To date, there has been a total of almost 4 million people who have read articles on my AA Agnostica website.
I am close to the end of my talk. But let me add that over the years I have published a dozen books. Many of them are about secular sobriety. I’ll mention just two of them. One of my favorites is a book written by two women which was initially published way back in 1991. It’s called The Alternative 12 Steps – A Secular Guide to Recovery. And in response to the Big Book, I wrote and published The Little Book – A Collection of Alternative 12 Steps. This book contains 20 secular versions of the 12 Steps, four non-godly interpretations of each of them and, finally, an article on the origins of the 12 Steps.
Okay, one of the things I really wanted to say today is this: no one should push their beliefs on others. I mentioned earlier how that was done to me. It’s wrong. It’s awful.
In 2016 I launched an AA meeting which is held every Monday and Thursday at the Unitarian Universalist Church here in Hamilton. It’s called “We Agnostics” – chapter 4 of the Big Book. There are people at these meetings who believe in a God. Others believe that God is Fiction. The folks at our meetings can believe whatever they want but they understand that they should not – and they do not – push it on others. We are all respectful of each other, regardless of our beliefs or non-beliefs.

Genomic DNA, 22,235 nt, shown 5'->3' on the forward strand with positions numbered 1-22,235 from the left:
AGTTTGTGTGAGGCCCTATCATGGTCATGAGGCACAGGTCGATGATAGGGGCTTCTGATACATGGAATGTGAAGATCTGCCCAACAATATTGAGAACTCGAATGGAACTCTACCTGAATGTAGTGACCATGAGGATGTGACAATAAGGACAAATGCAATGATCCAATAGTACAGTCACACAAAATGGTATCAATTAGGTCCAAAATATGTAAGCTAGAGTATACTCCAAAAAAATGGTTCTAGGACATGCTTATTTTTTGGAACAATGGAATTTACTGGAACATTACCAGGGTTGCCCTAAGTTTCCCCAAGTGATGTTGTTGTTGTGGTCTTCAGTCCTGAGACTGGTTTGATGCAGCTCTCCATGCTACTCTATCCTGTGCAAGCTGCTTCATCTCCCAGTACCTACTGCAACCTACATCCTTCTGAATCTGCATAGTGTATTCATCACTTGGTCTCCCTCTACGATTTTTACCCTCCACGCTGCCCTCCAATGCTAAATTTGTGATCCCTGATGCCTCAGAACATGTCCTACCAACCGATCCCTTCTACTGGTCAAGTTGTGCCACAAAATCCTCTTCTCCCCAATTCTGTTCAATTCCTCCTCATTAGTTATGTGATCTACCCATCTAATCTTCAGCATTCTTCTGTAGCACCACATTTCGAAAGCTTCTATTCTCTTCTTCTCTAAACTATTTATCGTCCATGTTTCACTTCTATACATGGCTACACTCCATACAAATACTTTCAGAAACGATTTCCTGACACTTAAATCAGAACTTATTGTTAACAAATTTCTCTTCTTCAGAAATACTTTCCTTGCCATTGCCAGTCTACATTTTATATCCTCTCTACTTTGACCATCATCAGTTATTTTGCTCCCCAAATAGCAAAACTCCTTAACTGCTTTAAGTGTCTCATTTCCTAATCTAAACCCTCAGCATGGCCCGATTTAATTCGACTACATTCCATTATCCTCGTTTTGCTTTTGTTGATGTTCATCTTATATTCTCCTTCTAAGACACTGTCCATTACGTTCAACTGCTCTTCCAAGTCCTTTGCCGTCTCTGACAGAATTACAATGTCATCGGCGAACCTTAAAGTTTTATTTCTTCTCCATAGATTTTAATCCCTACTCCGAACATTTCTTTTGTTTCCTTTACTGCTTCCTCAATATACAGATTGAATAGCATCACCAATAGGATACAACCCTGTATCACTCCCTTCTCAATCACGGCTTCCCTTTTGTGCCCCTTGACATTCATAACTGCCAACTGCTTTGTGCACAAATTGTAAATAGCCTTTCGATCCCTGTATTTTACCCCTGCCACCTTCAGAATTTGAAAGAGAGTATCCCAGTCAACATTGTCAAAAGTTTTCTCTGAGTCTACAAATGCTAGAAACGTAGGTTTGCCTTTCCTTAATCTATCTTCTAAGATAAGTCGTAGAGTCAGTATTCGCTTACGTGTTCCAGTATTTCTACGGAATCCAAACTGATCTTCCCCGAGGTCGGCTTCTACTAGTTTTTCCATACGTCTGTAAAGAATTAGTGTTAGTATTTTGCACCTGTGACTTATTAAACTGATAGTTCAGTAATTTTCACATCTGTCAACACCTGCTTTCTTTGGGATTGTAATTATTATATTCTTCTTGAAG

Finally, I will try to answer one last question.
If I don’t believe in a God, what do I think living my life is all about? That’s the question I asked myself way back then, when I was 19 years old. Well, I’m going to be silly and mention my favorite band, The Beatles. Life to me is well described in the name of one of their albums. It’s a Magical Mystery Tour. Surprisingly I enjoy each and every day. It’s my tour. The magical mystery one. And the title of the last song on the album is “All You Need Is Love.”
I agree. That’s something we all need. Not Fiction.
For a PDF of this article, click here: God Fact or Fiction.